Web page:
While the 10th Mountain Division began training in Washington, the Army looked to build a permanent base for its mountain troops. The Army’s first choice was near Yellowstone National Park, but the site turned out to be the breeding ground for an endangered trumpeter swan population. It instead settled on a remote location in the Colorado Rockies near Pando called Camp Hale. The first troops arrived in late 1942 and quickly began intense winter training that some troops said was more difficult than the combat they saw two years later. Besides downhill and cross-country skiing, the 10th Mountain Division became proficient in rock climbing, rappelling and cold-weather survival.
That training was finally tested in the summer of 1943 when the 87th Regiment was deployed to a pair of American islands in the Bering Sea that a year earlier had been taken by Japanese forces. But the Japanese had already left by the time the Tenth arrived. Most of the division returned home, but a few soldiers, including Austrian downhill skier Toni Matt, who would later run one of the first ski schools on Big Mountain in Whitefish, stayed in the Aleutian Islands to teach at the North Pacific Combat School.
The 10th Mountain Division would spend the first part of 1944 back at Camp Hale training in the mountains before heading to Texas. While manpower was needed in Europe, the military kept the specially trained mountain troops home until it found a worthy objective. That was found in the mountains of northern Italy, where the Germans had held off the Allies since September 1943. On Dec. 11, 1944, the 86th Regiment departed Camp Patrick Henry in Virginia bound for Naples, Italy. The 85th and 87th regiments followed a few days later.
Among the men of the 10th Mountain Division sailing to Italy were John Cramer of Missoula and Orville Bjorge of Hot Springs. Cramer had grown up skiing near Marshall Creek and had received three letters of recommendation to join the mountain troops. Bjorge, who grew up on a ranch, enlisted in May 1944 and was stationed in Utah and California before being assigned to the 10th Mountain Division at Camp Swift in Texas.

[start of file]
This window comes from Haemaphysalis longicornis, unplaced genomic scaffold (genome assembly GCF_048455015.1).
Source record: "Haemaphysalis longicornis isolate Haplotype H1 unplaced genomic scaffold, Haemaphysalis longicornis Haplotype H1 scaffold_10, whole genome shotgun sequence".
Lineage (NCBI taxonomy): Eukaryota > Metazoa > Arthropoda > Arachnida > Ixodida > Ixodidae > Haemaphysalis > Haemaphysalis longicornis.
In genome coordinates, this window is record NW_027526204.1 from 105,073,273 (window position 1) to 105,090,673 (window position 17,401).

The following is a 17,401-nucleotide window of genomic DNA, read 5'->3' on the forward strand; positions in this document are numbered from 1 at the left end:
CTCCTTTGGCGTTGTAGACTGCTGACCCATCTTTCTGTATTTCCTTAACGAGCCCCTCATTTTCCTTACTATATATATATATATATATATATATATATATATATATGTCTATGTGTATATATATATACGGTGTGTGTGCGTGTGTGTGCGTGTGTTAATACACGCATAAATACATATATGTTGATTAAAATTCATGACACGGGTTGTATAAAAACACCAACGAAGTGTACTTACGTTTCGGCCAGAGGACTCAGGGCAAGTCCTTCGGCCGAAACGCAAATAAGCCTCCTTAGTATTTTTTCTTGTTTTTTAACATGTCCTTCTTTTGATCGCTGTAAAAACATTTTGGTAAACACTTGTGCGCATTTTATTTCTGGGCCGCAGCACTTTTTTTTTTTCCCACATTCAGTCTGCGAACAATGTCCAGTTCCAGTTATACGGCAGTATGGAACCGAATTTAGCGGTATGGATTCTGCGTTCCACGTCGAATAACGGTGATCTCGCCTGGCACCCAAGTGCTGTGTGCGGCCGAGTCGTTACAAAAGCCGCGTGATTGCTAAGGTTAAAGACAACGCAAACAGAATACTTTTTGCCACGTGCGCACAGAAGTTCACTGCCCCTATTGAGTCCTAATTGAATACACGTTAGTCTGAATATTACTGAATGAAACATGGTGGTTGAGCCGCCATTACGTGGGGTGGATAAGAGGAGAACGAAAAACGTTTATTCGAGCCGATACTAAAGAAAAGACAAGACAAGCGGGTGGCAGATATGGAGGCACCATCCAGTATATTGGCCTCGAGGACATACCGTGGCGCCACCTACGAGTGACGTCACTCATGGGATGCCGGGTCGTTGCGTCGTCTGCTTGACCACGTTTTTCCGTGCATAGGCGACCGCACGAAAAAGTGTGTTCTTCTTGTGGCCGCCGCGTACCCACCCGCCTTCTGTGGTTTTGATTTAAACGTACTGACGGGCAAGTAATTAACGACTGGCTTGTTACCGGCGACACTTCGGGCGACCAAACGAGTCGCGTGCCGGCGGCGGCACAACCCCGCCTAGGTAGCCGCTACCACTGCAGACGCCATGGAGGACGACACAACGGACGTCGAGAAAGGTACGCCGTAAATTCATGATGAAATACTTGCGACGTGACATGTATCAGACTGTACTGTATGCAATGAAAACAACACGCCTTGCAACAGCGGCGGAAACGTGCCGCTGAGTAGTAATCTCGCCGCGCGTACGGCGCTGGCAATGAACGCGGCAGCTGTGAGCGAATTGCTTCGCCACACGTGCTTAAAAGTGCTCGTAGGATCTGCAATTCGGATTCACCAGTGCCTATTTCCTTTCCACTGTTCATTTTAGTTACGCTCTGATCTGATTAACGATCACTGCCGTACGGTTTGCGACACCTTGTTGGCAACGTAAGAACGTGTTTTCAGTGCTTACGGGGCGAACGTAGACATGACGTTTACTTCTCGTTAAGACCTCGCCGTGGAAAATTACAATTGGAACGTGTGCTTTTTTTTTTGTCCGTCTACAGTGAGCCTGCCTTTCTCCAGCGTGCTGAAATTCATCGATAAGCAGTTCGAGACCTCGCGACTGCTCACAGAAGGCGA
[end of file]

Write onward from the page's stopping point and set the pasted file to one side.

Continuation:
After arriving in Italy, the 10th Mountain Division moved to the front lines, not far from where the Nazis were bunkered down on Riva Ridge and Mount Belvedere. For the next month, the division prepared for its most daring mission. Meanwhile, occasional patrols on skis would survey the German defenses. While the troops had been trained extensively on skis, these few patrols would be the only time their skis would be used overseas. While waiting for the assault, Cramer had the unique job of delivering messages between commanders, a duty that often put him in harm’s way as he traveled close to the front lines. On his routes Cramer said German snipers shot at him on several occasions as he delivered the secret messages.
“He wasn’t a very good shot at a thousand yards away but he’d occasionally pop one by my ear,” Cramer said last week at his home in Big Arm. “He kept me moving, that’s for sure,”
Cramer said the Germans believed it was impossible for any army to take away their high ground. But that is exactly what happened on the night of Feb. 18, 1945 when 700 men in the 86th Regiment made a daring nighttime climb of Riva Ridge. Bjorge said it was a nerve-racking assault that had to be completed in total silence to maintain the element of surprise. The soldiers even outfitted their M-1 rifles with bayonets so that they could fight the enemy in hand-to-hand combat without firing a gun and alerting others.
The day after the assault on Riva Ridge began, the 85th, 87th and parts of the 86th regiments began the assault on nearby Mount Belvedere. Leading the way was Cramer, who had been selected to go out ahead of the troops in the pre-dawn hours to cut trip wires for landmines.
“You had to hold the wires just right to make sure it didn’t blow up,” Cramer said. “It was probably the worst job for a poor old infantry guy.”
By the end of February, the 10th Mountain Division had taken both Riva Ridge and Mount Belvedere, but it came with a high price. On Belvedere, 192 soldiers were killed in action, 730 wounded and one was taken prisoner. On Riva Ridge there were 73 killed or wounded, including Bjorge, who was shot in the right leg on the second day of battle and spent the next six months in an Army hospital.